feat, defeat: Yes. Both words share the same Latin root meaning ‘to make, to do.’ Thus, a feat is an accomplishment, something successfully done, as in ‘a feat of endurance’ but a defeat is the opposite. Another related term is the French phrase fait accompli. 

guise, disguise: Yes, probably. Both words appear to stem from Old French. The root, meaning ‘manner, appearance, style’ is still central to the modern meaning. A less obvious connection is geezer, first spelled guiser. See Podictionary. 

merit, demerit: Yes. Both words share a common Latin root indicating ‘reward’ (and also ‘fault’ in demeritum). We can trace these words from Latin to Old French to English. Another related word is meritocracy. 

please, pleasant: Yes. Both words stem from Old French plaisir ‘to please’ and further back to Old Latin. The morphological family also includes pleasure, displease, etc. Students are less likely to realize the connection between please and pleasant because the vowel sound shifts from long to short, but the similar spelling provides a clue, as does the overlapping meaning. 

ruth, ruthless: Yes. I have only recently seen the word ruth, in the book Jane Eyre. The word ruth indicates ‘compassion’ and ruthless indicates the opposite. Both words stem from the same Old English root, but ruth is obsolete, as is ruthful.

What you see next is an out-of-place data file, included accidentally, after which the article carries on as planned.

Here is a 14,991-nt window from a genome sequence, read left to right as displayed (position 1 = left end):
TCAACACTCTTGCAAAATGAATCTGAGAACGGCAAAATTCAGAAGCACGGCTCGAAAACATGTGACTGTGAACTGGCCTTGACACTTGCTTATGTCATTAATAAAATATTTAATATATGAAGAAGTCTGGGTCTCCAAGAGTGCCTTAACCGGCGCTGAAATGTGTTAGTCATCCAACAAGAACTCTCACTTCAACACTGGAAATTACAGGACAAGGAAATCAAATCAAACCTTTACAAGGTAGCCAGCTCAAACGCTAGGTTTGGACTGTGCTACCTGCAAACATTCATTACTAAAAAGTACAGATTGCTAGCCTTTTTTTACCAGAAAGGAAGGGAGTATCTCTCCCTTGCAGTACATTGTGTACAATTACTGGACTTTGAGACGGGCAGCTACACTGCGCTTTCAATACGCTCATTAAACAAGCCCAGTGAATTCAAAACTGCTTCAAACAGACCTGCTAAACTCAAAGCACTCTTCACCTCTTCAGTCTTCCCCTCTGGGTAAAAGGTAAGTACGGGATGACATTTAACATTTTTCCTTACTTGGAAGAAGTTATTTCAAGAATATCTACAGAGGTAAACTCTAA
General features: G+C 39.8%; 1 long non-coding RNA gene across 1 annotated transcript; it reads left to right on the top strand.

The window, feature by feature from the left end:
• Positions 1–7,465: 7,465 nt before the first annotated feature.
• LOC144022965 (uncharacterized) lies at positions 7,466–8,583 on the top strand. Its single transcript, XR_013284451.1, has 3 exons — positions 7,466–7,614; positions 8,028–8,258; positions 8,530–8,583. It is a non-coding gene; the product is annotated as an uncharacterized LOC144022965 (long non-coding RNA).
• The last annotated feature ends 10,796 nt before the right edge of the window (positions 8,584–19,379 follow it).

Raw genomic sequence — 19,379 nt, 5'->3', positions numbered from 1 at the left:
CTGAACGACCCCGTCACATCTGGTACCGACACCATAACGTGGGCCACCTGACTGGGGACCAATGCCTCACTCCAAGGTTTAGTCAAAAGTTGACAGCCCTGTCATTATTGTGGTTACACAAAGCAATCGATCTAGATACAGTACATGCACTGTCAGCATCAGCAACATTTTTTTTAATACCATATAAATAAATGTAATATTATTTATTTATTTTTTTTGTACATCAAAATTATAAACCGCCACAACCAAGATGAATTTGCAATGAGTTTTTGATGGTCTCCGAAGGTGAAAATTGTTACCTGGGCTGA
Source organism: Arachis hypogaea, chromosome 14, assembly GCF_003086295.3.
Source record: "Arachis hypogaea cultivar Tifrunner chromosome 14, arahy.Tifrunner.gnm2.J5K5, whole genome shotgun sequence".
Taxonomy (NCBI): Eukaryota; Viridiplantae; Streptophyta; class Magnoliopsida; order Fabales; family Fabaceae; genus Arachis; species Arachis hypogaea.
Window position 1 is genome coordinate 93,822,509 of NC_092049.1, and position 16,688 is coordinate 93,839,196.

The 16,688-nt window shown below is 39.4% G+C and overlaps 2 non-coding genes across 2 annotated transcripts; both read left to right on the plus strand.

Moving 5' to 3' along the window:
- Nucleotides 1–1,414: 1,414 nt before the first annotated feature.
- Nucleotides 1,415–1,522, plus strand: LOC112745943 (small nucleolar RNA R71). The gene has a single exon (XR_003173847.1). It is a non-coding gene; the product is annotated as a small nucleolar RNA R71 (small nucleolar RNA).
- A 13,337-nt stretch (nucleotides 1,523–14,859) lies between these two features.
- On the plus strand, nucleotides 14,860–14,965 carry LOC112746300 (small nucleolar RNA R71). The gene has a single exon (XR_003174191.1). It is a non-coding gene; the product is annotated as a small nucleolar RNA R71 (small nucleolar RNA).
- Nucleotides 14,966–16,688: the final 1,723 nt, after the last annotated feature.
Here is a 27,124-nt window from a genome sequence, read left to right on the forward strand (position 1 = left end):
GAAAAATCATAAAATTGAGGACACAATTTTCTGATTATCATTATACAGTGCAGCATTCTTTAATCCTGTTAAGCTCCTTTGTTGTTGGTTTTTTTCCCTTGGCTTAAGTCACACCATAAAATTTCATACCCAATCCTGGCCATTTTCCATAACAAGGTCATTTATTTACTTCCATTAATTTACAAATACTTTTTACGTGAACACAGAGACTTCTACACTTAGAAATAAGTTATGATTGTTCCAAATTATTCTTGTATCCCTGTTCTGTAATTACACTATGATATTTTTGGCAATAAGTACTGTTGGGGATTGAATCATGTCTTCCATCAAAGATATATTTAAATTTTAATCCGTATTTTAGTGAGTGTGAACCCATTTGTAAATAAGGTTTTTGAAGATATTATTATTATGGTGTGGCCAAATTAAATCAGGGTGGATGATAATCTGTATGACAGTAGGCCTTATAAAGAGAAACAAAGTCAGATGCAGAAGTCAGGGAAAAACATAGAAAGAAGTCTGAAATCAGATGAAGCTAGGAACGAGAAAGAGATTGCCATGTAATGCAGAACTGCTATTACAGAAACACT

spin, spindle: Yes. Spin and spindle stem from the Old English root for ‘to spin’ as does spinster and spider, the original spinner. 

tile, reptile: No. These two words are not related through the root. Reptile is from a Latin root meaning ‘to creep, to crawl’ but tile is from Old English ‘roof, to cover.’ These words do not share a close conceptual relationship, either. 

traction, action: No. These two Latin derivatives do not share a root meaning. In traction, the root is -tract- meaning 'to pull,’ and in action, the root is -act-, as in active, actor, etc.  Other words in the traction family are tractor, attract, contract, detract, subtract, etc. 

yard, yarn: No. Even though both words stem from Old English, they do not share a common root or a common concept.